• You would hope see a terminal window pop up, with your output in it, but you probably won't see this yet:
Hello Python world!

(program exited with code: 0)
Press return to continue

You will probably see an error message, because Geany doesn't know where Python lives on your system. We will fix that in the next section.

Telling Geany how to find Python

You probably have to configure Geany to tell it how to find the version of Python that you just installed.

Open Geany, and open a Python Hello World program. If you don't have one on your system, write one and save it as, and run the program. This makes sure that Geany is trying to run Python programs. When you have a running program, go to Build >> Set Build Commands.

Python 3

Under 'Python commands', look for the 'Compile' line. Enter the following in the 'Command' box. Make sure you get the spaces right. You should have 'C:\Python32\python' followed by a space, and the rest of the command. If you have 'Python 32', with a space between Python and 32, Geany will not be able to run your code. Also, make sure your capitalization matches what you see here exactly.

C:\Python32\python -m py_compile "%f"

Under 'Execute commands', look for the 'Execute' line. Enter the following in the 'Command' box, paying attention once again to the spaces.

C:\Python32\python "%f"

Test your setup by running again.

Python 2

If you installed Python 2 instead of Python 3, the commands you want are probably:

C:\Python27\python -m py_compile "%f"


C:\Python27\python "%f"


If Geany still cannot run your program, check to see if your installation of Python is somewhere else.

  • Open Windows Explorer.
  • Search for 'python'.
  • Look for the path to your system's Python. It is probably something like C:\Pythonxxx\python.
    • If you find it, that is the path you want to use in the above settings.


Running Linux on your Windows computer

If you have run into any difficulty configuring your Windows system to run Python, you may want to consider running Linux on your system. You can do this without affecting your Windows installation, if you are careful.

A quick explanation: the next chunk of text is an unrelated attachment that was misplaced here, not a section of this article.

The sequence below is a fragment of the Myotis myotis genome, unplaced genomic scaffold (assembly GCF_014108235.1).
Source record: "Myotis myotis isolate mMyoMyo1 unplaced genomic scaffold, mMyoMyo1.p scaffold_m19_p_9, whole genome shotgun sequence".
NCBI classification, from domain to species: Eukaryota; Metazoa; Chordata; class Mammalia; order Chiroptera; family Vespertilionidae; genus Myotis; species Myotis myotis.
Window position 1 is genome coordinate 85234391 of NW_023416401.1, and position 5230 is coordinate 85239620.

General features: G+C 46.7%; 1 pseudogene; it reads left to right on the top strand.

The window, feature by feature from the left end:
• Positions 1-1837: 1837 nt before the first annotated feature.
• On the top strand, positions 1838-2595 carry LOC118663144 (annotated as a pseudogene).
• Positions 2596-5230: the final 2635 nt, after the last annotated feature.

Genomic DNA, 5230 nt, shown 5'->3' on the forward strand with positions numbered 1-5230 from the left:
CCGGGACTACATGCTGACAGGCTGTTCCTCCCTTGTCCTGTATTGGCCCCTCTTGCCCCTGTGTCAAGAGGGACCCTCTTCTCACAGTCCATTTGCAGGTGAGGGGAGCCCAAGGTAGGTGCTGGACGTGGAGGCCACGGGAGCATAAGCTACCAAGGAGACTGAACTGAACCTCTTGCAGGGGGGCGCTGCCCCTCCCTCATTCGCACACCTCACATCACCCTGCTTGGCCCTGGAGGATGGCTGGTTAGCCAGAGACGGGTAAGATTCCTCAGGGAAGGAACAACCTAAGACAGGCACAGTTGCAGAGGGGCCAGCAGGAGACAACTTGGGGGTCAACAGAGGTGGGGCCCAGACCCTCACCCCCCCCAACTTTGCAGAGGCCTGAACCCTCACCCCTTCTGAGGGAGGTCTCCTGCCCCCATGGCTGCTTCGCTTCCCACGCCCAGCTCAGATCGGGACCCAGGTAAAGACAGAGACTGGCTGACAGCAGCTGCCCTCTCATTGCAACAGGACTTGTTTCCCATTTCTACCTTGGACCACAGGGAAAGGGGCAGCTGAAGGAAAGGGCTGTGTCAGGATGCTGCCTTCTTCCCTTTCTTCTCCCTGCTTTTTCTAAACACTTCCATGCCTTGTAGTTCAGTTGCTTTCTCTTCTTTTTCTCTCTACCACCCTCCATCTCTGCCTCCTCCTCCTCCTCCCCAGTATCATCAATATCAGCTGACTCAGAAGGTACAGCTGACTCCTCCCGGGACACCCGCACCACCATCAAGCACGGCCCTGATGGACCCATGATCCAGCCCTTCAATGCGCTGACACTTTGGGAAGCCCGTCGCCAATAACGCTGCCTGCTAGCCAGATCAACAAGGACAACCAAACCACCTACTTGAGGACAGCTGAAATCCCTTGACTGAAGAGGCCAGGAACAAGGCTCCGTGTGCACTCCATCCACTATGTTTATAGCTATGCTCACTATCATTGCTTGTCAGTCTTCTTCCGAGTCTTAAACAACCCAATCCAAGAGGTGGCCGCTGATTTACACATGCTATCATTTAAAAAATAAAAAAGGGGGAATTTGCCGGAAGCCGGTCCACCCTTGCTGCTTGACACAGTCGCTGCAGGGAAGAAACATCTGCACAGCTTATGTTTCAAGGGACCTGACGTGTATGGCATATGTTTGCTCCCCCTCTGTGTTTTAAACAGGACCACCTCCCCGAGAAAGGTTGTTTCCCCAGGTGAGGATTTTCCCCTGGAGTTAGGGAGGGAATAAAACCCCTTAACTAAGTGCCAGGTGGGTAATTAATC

The best ways to do this are:

  • After your machine is fully backed up, and you are capable of rebuilding it.
  • With a friend who knows their way around Windows and Linux.
  • With a Windows installation disc, so that if you mess anything up you can rebuild your Windows system.
  • With an older machine that you don't care too much about.

Some bad ways to do this are:

  • With a bunch of family photos, music, and documents on your system that are not backed up.
  • With no ability to re-install your system if anything goes wrong.
  • On your parent's/ sibling's/ partner's computer.

That said, you shouldn't be scared at all about Linux. Linux has gotten pretty user-friendly, and once you have it installed it will behave like most other modern operating systems.

Running Linux inside your Windows system

You can install something like VirtualBox or VMWare, and install Linux within your current Windows installation. To run Linux under this configuration, you would:

  • Start VirtualBox or VMWare.
  • Start your virtual Linux computer.
  • Use your computer as you would a Linux computer.
  • Shut down your Linux machine, and find yourself right back in Windows.

In this scenario, you are letting Windows manage the Linux computer.

Specific instructions for this will be added shortly.

Running Linux beside your Windows system.

In this configuration, you load Linux as a separate operating system on your computer. To run Linux under this configuration, you would:

  • Turn your computer on, and be given a choice to either boot into Windows or boot into Linux.
  • Choose Linux.
  • Use your computer as a Linux machine.

In this scenario, neither system is really aware of the other. Your computer only knows, when you turn it on, that there are two separate operating systems available to you.

Specific instructions for this will be added shortly.